Med diet better than low-fat for heart health says "landmark" trial

By Stephen Daniells

- Last updated on GMT

Related tags: Olive oil, Atherosclerosis

Eating a Mediterranean diet with extra nuts or olive oil is
significantly better for heart health than a low-fat diet, says a
"landmark" clinical trial from Spain.

"The results to date make us believe, long term, the Mediterranean diet enriched with walnuts or olive oil will indeed reduce heart disease. The size, duration and clinical basis of this study make it landmark,"​ said researcher Dr. Emilio Ros, from the Hospital Clinic of Barcelona.

The Med diet, rich in cereals, fruits, legumes and whole grains, fish and olive oil, has been linked to longer life, less heart disease, and protection against some cancers. The diet's main nutritional components include beta-carotene, vitamin C, tocopherols, polyphenols, and essential minerals.

But Dr. Ros said that the previous results on Med diets and heart health were merely "scattered pieces of evidence from prospective studies"​.

"The early results of this clinical trial indicate that the Mediterranean diet pattern is ideal for cardiovascular disease prevention,"​ he said.

The PREDIMED study, results published in the Annals of Internal Medicine​ (Vol. 145, pp. 1 to 11), recruited 772 adults at high risk of cardiovascular disease (CVD), and divided the volunteers into three groups. One group (257 subjects) was assigned to a low-fat diet, and the other two groups to a Mediterranean diet.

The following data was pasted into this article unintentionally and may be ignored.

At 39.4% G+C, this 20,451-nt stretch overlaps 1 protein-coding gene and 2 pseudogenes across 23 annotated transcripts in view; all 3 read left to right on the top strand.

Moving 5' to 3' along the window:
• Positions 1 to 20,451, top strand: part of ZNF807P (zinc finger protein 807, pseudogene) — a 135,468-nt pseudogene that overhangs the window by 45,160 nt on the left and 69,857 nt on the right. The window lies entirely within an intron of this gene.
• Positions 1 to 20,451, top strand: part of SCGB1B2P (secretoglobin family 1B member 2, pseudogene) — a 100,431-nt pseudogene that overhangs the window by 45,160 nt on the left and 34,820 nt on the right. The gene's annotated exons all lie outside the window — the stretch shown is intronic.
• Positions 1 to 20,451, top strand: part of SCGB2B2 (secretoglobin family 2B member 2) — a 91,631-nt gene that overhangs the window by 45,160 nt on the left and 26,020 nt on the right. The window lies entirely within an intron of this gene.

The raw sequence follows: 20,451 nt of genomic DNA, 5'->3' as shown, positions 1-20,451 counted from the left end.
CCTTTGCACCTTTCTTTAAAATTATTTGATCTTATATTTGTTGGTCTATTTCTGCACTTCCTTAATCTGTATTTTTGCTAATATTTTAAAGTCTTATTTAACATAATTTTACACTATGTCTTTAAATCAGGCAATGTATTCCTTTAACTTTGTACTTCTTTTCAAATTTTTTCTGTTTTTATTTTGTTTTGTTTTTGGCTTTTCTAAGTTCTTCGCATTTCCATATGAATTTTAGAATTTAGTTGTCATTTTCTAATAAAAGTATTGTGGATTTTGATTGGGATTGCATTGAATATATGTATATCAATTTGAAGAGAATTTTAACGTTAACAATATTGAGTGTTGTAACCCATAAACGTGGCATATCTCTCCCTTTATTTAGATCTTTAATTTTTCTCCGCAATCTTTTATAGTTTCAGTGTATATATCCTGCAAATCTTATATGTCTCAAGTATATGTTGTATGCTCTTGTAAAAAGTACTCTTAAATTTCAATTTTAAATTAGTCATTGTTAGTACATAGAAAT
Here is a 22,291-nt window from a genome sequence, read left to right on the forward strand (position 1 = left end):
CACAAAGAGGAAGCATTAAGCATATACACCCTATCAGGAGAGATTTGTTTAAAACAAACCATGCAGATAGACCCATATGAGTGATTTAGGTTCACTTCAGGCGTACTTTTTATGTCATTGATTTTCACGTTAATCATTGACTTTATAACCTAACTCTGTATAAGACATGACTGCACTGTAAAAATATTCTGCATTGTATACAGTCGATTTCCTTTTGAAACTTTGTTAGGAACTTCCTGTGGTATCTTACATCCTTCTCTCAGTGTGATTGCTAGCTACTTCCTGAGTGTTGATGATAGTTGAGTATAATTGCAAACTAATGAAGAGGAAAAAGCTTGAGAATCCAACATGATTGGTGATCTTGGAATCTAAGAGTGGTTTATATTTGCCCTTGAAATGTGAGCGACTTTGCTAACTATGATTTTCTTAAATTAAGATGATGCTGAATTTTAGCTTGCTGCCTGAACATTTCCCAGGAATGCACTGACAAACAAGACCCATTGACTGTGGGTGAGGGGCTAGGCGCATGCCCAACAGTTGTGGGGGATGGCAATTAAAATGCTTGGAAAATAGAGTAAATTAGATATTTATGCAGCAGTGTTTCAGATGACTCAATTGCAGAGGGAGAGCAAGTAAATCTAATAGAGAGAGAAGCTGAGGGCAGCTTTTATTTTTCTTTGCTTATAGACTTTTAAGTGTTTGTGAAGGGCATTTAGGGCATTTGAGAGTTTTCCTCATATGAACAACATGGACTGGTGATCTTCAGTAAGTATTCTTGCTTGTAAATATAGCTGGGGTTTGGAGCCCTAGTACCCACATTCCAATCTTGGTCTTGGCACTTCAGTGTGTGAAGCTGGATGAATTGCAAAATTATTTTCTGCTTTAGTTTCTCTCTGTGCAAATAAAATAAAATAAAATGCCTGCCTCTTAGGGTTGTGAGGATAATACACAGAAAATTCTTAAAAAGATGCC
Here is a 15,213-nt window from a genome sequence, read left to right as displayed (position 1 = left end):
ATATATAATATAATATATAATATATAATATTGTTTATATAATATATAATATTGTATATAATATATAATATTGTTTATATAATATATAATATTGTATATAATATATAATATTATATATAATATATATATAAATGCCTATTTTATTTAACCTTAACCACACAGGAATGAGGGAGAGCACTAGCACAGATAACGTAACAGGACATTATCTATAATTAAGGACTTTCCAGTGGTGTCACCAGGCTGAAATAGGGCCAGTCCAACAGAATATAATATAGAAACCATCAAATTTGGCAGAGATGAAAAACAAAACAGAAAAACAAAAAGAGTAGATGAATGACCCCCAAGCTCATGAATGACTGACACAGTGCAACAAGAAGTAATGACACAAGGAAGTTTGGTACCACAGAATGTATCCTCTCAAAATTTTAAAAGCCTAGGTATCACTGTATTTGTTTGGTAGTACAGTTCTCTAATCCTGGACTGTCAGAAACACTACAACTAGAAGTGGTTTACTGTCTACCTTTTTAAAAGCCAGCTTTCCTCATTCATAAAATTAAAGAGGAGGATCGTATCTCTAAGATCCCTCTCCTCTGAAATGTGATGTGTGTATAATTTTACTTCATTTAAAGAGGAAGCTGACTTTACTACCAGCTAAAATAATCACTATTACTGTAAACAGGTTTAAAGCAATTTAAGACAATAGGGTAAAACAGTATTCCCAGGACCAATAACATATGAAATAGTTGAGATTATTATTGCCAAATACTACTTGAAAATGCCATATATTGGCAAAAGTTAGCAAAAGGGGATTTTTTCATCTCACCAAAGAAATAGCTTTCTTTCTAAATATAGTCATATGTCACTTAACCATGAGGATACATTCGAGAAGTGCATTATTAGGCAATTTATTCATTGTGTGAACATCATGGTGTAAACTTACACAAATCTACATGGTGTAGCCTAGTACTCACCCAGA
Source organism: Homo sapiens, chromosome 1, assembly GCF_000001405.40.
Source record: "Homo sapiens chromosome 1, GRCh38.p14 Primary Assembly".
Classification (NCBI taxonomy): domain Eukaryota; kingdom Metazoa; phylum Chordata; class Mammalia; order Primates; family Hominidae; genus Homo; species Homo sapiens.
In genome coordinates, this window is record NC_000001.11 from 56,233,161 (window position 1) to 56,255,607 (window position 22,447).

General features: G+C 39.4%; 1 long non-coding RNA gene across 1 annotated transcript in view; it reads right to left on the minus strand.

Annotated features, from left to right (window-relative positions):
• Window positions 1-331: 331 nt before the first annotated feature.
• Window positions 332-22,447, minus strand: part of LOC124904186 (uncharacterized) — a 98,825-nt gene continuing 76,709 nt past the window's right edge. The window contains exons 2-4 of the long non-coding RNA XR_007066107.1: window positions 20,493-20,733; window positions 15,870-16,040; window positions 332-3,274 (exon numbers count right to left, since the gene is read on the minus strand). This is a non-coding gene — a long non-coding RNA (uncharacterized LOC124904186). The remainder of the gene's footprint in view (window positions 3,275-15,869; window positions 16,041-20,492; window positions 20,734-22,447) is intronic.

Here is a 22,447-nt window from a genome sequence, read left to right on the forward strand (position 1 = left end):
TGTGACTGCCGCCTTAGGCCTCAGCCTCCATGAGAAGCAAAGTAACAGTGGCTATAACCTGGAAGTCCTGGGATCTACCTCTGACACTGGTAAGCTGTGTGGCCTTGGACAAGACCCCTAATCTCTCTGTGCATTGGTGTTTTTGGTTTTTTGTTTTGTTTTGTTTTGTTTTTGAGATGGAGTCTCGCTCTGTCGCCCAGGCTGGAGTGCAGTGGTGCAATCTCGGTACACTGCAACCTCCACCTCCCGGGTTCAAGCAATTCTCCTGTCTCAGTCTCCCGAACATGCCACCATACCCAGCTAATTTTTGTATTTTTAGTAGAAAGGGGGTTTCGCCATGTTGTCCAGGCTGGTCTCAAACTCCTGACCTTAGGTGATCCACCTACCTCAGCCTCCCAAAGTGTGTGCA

One Med diet group was given additional free virgin olive oil (one litre per week), and the second Med diet group was given additional nuts (30 grams per day). Measurements and outcome changes were evaluated every three months (body weight, blood pressure, lipid profile, glucose levels and inflammatory molecule levels).

Almost 100 per cent of the participants completed the four-year trial.

Compared to the low-fat diet subjects, the researchers found that both Mediterranean diets resulted in significant benefits for plasma glucose levels, systolic blood pressure and the ratio of total cholesterol to HDL cholesterol.

The Med diet with extra olive oil was associated with decreases in plasma glucose levels of 0.39 millimoles per litre, while the extra nuts Med diet was associated with a decrease of 0.30 millimoles per litre.

Systolic blood pressure decreased 5.9 mmHg for the Med diet plus olive oil group, and 7.1 mmHg for the Med diet plus nuts group.

The ratio of total cholesterol to HDL cholesterol, reported to be the most specific lipid risk factor for CVD, also decreased for both Med diet groups compared to the low-fat group (reductions of 0.38 and 0.26 for the olive oil and nut groups, respectively).

The Med diet plus olive oil also produced significant reductions in the levels of C-reactive protein, a pro-inflammatory protein linked to heart disease.

"Compared to a low-fat diet, Mediterranean diets supplemented with olive oil or nuts have beneficial effects on cardiovascular risk factors,"​ concluded the researchers.

Dr. Ros went further with in a video interview today and said: "We expect it to reduce the rates of heart attacks and strokes and other cardiovascular diseases by 50 per cent."

"I'm saying that a diet that incorporates walnuts will surely reduce the risk of heart disease in the long term."

CVD causes almost 50 per cent of deaths in Europe, and is reported to cost the EU economy an estimated €169bn ($202bn) per year. According to the American Heart Association, 34.2 per cent of Americans (70.1m people) suffered from some form of cardiovascular disease (CVD) in 2002.

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